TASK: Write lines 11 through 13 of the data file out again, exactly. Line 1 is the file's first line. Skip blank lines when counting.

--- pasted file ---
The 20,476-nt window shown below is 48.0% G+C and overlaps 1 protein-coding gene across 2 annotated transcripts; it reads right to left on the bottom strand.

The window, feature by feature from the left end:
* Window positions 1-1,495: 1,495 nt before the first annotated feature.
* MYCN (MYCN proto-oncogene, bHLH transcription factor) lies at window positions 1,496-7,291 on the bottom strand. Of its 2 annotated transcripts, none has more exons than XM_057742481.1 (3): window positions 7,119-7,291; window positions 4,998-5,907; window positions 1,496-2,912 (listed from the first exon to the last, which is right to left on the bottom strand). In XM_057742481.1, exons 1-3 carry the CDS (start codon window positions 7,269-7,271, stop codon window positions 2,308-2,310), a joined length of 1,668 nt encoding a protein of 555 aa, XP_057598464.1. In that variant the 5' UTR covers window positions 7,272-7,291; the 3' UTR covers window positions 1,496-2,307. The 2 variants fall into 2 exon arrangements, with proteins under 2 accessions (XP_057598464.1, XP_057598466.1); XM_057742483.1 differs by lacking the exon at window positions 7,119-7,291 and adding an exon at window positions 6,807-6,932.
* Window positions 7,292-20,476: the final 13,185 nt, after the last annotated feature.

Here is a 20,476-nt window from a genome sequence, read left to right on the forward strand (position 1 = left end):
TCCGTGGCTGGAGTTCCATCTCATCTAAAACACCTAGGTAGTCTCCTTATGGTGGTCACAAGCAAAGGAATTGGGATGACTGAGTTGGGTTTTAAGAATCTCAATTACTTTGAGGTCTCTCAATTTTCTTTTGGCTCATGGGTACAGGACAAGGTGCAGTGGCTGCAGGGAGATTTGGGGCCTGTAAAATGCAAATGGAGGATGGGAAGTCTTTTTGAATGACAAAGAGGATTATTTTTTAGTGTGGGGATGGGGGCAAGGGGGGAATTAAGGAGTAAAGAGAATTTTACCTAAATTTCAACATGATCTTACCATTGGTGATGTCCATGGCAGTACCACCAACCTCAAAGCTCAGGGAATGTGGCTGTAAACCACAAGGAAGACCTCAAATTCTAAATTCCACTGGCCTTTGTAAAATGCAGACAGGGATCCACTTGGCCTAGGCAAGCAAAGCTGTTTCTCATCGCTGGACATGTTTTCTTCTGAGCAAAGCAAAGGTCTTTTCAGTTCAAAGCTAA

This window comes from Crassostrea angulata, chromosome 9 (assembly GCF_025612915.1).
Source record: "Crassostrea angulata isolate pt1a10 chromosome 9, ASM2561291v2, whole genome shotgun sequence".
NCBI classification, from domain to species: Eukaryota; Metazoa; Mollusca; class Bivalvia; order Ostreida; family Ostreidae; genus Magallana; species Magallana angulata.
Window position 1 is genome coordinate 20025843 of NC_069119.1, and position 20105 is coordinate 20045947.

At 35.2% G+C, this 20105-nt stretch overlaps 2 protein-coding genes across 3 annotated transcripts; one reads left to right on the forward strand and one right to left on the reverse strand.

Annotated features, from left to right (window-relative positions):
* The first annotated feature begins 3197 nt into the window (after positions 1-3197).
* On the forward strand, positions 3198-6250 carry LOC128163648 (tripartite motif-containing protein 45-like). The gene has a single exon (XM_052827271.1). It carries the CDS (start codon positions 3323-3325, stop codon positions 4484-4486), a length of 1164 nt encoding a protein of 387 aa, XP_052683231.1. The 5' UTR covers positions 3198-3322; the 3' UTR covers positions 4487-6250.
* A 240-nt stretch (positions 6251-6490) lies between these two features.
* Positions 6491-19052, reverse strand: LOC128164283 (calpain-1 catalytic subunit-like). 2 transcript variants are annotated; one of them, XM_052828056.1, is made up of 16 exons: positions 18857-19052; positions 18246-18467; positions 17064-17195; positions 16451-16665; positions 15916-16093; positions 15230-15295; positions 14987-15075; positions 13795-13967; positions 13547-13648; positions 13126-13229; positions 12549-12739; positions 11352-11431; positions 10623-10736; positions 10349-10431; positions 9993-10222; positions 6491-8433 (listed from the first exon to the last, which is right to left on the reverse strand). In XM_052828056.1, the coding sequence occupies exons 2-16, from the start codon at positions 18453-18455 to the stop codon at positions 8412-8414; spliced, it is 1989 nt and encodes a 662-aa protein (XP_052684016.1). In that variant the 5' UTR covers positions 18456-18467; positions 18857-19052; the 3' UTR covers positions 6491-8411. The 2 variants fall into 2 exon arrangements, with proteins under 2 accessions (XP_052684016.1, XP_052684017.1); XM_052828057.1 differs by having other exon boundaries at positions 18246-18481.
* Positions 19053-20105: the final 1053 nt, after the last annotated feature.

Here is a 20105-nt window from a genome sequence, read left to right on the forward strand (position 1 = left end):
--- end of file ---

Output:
Window position 1 is genome coordinate 20025843 of NC_069119.1, and position 20105 is coordinate 20045947.

At 35.2% G+C, this 20105-nt stretch overlaps 2 protein-coding genes across 3 annotated transcripts; one reads left to right on the forward strand and one right to left on the reverse strand.

Annotated features, from left to right (window-relative positions):